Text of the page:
I seem to recall that someone, late last month, posted an entry arguing that it is immoral for Democrats not to run a primary challenge against Barry Obama in 2012, in light of the things he's done to institutionalize Bush-Cheney crimes. (Glenn Greenwald chronicled the latest violation of the Constitution by Obama on his own blog, which you can read here). Read more about It is Immoral Not to Challenge Obama and the Democrats in 2012
(Author's note: I've offered this idea a couple of times over the past few months here, with surprisingly little reaction. I'm trying once again, because I'm persuaded that much of the leverage that conservatives and Republicans have over our fate is due to the belief that most people hold that federal deficits, the national debt, and the GDP ratio are important, and that we must bring them under control to avoid Government insolvency. In addition every one seems to believe that the existence of the debt is due the to the profligacy of the Government, its monumental waste, and the lack of courage of its politicians who spend too freely to please constituents, gain campaign contributions, and help themselves to stay in office. None of this is true. The current existence of the National Debt, and also of a non-zero public debt-to-GDP ratio is the inevitable result of a technical decision that Congress has made about how the Treasury should finance its spending. This post talks about that decision, points out that its consequence is the National Debt, and also points out that the very existence of the National Debt is the fault of Congress.)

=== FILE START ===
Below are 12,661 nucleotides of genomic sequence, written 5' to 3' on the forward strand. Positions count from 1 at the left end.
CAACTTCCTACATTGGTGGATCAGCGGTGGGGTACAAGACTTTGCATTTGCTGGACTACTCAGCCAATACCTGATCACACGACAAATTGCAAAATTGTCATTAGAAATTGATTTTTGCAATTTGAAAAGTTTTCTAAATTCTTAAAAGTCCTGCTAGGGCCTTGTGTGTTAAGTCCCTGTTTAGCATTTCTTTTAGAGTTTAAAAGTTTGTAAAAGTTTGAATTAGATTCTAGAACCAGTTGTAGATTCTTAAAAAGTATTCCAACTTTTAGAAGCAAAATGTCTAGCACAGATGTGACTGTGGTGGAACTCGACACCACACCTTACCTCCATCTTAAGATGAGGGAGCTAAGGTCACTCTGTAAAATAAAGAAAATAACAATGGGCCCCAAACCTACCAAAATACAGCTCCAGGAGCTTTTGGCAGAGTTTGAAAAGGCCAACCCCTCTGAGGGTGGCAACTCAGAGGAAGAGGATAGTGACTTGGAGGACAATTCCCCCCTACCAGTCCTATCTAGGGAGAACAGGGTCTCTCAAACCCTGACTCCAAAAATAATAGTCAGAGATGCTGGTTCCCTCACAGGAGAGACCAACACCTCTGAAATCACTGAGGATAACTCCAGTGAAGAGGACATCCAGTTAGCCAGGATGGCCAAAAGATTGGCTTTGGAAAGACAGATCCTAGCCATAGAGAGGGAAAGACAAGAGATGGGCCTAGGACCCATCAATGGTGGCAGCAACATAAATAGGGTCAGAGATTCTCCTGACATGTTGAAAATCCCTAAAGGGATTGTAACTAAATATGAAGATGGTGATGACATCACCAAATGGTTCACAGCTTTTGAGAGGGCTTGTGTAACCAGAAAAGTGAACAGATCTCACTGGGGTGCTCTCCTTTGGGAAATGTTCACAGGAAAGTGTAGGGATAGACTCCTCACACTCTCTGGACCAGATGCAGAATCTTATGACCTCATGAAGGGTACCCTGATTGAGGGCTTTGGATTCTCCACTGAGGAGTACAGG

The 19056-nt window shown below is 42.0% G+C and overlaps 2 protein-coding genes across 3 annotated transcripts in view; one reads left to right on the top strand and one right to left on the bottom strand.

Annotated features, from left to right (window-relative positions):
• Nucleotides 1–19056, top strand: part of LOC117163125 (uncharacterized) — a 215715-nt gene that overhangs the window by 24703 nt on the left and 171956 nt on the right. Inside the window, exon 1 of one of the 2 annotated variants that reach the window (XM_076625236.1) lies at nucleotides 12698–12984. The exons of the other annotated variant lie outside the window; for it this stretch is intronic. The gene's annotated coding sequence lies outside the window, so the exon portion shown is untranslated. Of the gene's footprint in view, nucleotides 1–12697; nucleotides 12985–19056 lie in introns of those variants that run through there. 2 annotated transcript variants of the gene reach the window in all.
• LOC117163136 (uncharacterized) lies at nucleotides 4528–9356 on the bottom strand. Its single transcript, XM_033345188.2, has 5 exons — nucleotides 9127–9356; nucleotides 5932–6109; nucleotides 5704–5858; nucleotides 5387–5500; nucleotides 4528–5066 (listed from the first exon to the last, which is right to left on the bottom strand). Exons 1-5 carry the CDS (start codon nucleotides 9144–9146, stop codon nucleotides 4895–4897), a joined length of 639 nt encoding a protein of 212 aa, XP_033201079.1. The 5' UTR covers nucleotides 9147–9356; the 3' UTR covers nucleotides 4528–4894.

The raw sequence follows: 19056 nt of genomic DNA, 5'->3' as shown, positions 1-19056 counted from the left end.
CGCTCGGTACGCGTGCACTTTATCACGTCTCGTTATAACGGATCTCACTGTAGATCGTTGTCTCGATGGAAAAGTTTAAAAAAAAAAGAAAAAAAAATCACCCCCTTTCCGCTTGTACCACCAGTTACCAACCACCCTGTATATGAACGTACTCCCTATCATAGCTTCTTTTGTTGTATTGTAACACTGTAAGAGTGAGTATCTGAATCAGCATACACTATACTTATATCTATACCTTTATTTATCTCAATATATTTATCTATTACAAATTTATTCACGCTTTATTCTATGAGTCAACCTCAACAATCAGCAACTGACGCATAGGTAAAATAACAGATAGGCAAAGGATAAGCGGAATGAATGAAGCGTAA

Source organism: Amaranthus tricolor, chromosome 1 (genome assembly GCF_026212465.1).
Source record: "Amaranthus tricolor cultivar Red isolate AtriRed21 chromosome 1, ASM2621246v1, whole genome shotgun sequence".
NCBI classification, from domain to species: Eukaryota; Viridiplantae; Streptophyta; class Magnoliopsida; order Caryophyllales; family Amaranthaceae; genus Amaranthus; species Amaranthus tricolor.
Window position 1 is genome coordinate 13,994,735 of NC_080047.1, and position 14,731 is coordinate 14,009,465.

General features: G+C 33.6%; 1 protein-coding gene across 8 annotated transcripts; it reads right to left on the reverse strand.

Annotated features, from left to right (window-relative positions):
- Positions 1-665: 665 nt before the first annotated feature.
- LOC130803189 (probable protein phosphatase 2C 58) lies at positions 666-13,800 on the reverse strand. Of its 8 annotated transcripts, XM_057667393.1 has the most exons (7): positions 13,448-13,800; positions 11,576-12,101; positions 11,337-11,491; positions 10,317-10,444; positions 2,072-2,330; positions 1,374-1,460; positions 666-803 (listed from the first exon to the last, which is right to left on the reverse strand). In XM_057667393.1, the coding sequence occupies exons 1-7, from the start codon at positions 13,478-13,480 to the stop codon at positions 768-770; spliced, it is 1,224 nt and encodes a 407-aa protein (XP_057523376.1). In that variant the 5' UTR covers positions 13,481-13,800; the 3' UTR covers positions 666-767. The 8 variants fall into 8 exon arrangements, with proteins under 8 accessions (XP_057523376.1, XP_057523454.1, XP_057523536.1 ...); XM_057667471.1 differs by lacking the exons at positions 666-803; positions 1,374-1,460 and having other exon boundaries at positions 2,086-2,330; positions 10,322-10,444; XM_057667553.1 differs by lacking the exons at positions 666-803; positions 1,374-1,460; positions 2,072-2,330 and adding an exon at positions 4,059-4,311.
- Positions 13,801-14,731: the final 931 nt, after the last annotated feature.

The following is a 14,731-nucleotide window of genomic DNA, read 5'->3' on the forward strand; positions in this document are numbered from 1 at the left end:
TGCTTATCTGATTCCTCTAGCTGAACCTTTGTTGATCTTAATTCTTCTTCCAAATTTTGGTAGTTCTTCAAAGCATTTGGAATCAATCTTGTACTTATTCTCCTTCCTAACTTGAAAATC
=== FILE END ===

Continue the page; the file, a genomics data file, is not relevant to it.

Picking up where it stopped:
It is Congress's fault that we have a national debt at this point in our history. And also Congress can largely get rid of this debt over a 10 year period any time it wants to.
The national debt exists today because when the nation went off the Gold Standard in 1971 and adopted its fiat currency system, Congress did not repeal its mandate, very appropriate when our currency was convertible to Gold on demand, in least in theory, requiring that the Government back all its deficit spending with already existing borrowed dollars whose convertibility was covered by our holdings of Gold. This Congressional mandate to borrow funds by issuing debt instruments when the Government deficit spends, is what has caused the national debt to persist.
Had Congress repealed it when President Nixon took the country off the Gold Standard, and had we ceased to issue debt at that time, then the Government would have re-paid all of our 1971 debts as they came due, and our national debt today would be zero and our debt-to-GDP would now be at 0%.
The Congressional mandate to issue debt when the Government deficit spends has no useful function today, and the interest income it provides for mostly wealthy investors and foreign Governments who buy Treasury Securities is simply a form of welfare for the rich. In fact, it is welfare that will cost the Treasury almost $12 Trillion over the next 15 years if we continue the policy of issuing debt instruments. Read more about Once Again, the National Debt Is Congress's Fault